“It’s hard for the archbishop and Bishop Coyne to be present throughout the archdiocese,” said Father Staublin, who also previously served as pastor of St. Paul Parish in Tell City. “But there will be that kind of presence now in a way that has never been before. I think it will be helpful to have the southern part of the archdiocese feel more connected.”

Archbishop Tobin hopes that nurturing the communion among all the faithful of central and southern Indiana through this change in governance will help the archdiocese be more effective as a whole in carrying out its mission.

“The archdiocese is not just the sum of its parts,” he said. “It’s the wider union that we share.”

Archbishop Tobin noted that this arrangement of having an auxiliary bishop help oversee a particular geographical part of a diocese is modeled after what is done in dioceses and archdioceses across the country that have one or more auxiliary bishops.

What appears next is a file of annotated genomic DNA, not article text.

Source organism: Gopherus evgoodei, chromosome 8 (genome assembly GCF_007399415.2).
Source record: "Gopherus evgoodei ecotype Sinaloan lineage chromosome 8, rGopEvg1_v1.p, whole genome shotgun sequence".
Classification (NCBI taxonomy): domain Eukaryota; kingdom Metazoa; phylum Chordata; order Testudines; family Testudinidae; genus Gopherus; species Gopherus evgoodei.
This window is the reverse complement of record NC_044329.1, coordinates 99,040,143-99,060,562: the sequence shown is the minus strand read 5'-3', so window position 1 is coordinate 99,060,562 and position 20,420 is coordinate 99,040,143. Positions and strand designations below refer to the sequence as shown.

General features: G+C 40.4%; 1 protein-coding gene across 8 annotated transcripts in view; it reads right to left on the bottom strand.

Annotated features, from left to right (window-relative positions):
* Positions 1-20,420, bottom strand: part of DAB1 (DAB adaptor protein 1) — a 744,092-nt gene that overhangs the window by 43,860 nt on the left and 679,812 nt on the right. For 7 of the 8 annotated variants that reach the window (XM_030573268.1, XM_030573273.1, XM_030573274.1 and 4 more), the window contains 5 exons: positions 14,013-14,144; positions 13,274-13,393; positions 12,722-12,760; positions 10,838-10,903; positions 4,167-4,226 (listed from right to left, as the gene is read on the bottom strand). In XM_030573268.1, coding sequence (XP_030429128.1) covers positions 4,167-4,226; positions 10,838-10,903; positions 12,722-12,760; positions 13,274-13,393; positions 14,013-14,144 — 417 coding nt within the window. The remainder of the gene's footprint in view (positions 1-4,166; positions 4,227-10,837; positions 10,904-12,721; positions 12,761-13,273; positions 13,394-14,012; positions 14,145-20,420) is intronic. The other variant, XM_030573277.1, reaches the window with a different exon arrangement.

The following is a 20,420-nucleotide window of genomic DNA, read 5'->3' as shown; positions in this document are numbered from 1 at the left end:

He said that in asking Bishop Coyne to help in the pastoral care of the southern part of the archdiocese he had a “desire to put in place a structure that is open to creativity, and will, I think, make a case eventually that an archdiocese like Indianapolis really needs an auxiliary, together with the archbishop.”

Archbishop Tobin also noted that this change is a way of responding in central and southern Indiana to “Pope Francis’ frequent exhortation to pastors to be close to their people.”

“I try to do that by getting around,” Archbishop Tobin said. “But we have this unique and golden opportunity as bishops to be even closer and on a more regular basis to people who could possibly feel distant because of the geography.” †